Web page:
This semester we will all be taking our final exams from home, again. While it is important to study hard for finals and put lots of effort into those final projects, it’s equally important to make sure that stress doesn’t get the best of you, especially when you’re at home surrounded by family. Here are a few ways you can de-stress and protect your own sanity (and the sanity of your parents) this finals week. Good luck!
1. Utilize Virtual Resources from the Barnes Center
Just because we’re not taking finals on campus, doesn’t mean that the Orange Family won’t have your back this finals week. There are some excellent online resources provided through the Barnes Center at The Arch that students can access from home. A few of them are:
- The Sanvello App: After creating an account with your SU email address, all students have access to the Sanvello app, the number one app for stress, anxiety and depression management. The app offers mindfulness exercises to help decrease stress and improve wellbeing. The app has numerous guided meditations and mindfulness tutorials taught by experts to help you feel better and get through this stressful week.
- Virtual Counseling Sessions: If you feel like you need to talk to someone, the Barnes center offers virtual counseling services for students. You can speak to a counselor from the comfort of your own home, just call the Barnes Center to schedule an appointment! (315.443.8000)
- Virtual Yoga: The Barnes Center also offers virtual yoga classes that can be accessed by signing up through the Wellness Portal. To learn more about using the Wellness Portal, visit the Barnes Center website.
2. Get Active
Getting enough exercise is crucial to feeling less stressed. Aerobic exercise has been shown to release mood boosting endorphins in the brain, thus reducing stress and anxiety. Even if you don’t have the time for a long, intense workout, even taking a walk around the block will help you feel better. You can also try out some of the at-home exercises available on the Division of Enrollment and the Student Experience YouTube channel.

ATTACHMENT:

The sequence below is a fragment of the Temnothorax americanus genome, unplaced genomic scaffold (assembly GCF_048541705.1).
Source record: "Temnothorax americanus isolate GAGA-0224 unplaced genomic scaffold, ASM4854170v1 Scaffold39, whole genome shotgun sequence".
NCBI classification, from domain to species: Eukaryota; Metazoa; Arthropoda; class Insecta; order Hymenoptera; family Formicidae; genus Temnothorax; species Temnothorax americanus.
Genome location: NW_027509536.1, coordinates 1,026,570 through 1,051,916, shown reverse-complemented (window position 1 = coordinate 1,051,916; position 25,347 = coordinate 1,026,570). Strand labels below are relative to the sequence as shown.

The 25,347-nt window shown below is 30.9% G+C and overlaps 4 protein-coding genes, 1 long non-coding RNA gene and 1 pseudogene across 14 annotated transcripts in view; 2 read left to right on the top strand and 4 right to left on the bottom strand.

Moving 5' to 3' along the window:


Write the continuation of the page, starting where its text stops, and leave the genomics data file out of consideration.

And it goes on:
3. Get Enough Sleep
Sleep is critical to achieving academic success. Most people are familiar with the recommendation of 8 hours of sleep every night, but it’s even more important to make sure you’re not falling behind on sleep. Lawrence Epstein, MD, medical director of Sleep HealthCenters in Brighton, Mass told the American Academy of Sleep Medicine, “After two weeks of sleeping six hours or less a night, students feel as bad and perform as poorly as someone who has gone without sleep for 48 hours.” So try to get at least 8 hours every night, and try to avoid all-nighters when possible.
4. Take Breaks from Your Work
Working for hours without breaks is not only not fun, but will make you burn out quicker. Taking frequent small breaks will help you stay focused on the task at hand. Try using the Pomodoro technique to rest your brain and boost productivity. The technique consists of 25 minute intervals of work, followed by a five minute break. Repeat this four times then take a 30 minute break.
5. Check in with Yourself
Finals week is always a stressful time, so make sure to take a moment and check in with yourself. Ask yourself, “How are you doing?” If you need to take a break, take a break. If you’re getting too stressed and overworked, then take a moment to close your textbooks and relax. School is important, but your physical and mental health are more important. So make those things a priority, and your school work will come easier.
Written by Noah Lowy ’21, S.I. Newhouse School of Public Communications